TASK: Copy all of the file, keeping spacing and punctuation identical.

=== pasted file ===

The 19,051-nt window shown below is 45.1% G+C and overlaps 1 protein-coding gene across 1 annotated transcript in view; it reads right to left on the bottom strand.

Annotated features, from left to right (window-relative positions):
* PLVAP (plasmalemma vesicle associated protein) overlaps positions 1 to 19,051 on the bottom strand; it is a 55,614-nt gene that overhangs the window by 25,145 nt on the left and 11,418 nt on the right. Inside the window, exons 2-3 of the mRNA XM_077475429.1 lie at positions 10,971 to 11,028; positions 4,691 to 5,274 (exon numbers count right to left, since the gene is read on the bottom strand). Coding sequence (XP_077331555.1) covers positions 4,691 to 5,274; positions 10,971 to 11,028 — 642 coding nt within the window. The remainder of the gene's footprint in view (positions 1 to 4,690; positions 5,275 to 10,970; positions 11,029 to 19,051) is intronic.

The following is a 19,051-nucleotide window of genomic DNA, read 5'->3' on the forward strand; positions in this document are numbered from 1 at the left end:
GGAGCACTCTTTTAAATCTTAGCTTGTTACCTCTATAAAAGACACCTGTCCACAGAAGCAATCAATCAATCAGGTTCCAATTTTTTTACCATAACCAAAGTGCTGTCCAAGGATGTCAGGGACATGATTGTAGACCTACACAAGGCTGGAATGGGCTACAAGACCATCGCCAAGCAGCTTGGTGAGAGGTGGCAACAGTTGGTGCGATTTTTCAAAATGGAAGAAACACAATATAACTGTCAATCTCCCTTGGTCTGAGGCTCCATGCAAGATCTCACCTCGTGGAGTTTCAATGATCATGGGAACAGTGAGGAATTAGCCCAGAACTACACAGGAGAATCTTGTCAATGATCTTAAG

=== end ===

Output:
The 19,051-nt window shown below is 45.1% G+C and overlaps 1 protein-coding gene across 1 annotated transcript in view; it reads right to left on the bottom strand.

Annotated features, from left to right (window-relative positions):
* PLVAP (plasmalemma vesicle associated protein) overlaps positions 1 to 19,051 on the bottom strand; it is a 55,614-nt gene that overhangs the window by 25,145 nt on the left and 11,418 nt on the right. Inside the window, exons 2-3 of the mRNA XM_077475429.1 lie at positions 10,971 to 11,028; positions 4,691 to 5,274 (exon numbers count right to left, since the gene is read on the bottom strand). Coding sequence (XP_077331555.1) covers positions 4,691 to 5,274; positions 10,971 to 11,028 — 642 coding nt within the window. The remainder of the gene's footprint in view (positions 1 to 4,690; positions 5,275 to 10,970; positions 11,029 to 19,051) is intronic.

The following is a 19,051-nucleotide window of genomic DNA, read 5'->3' on the forward strand; positions in this document are numbered from 1 at the left end:
GGAGCACTCTTTTAAATCTTAGCTTGTTACCTCTATAAAAGACACCTGTCCACAGAAGCAATCAATCAATCAGGTTCCAATTTTTTTACCATAACCAAAGTGCTGTCCAAGGATGTCAGGGACATGATTGTAGACCTACACAAGGCTGGAATGGGCTACAAGACCATCGCCAAGCAGCTTGGTGAGAGGTGGCAACAGTTGGTGCGATTTTTCAAAATGGAAGAAACACAATATAACTGTCAATCTCCCTTGGTCTGAGGCTCCATGCAAGATCTCACCTCGTGGAGTTTCAATGATCATGGGAACAGTGAGGAATTAGCCCAGAACTACACAGGAGAATCTTGTCAATGATCTTAAG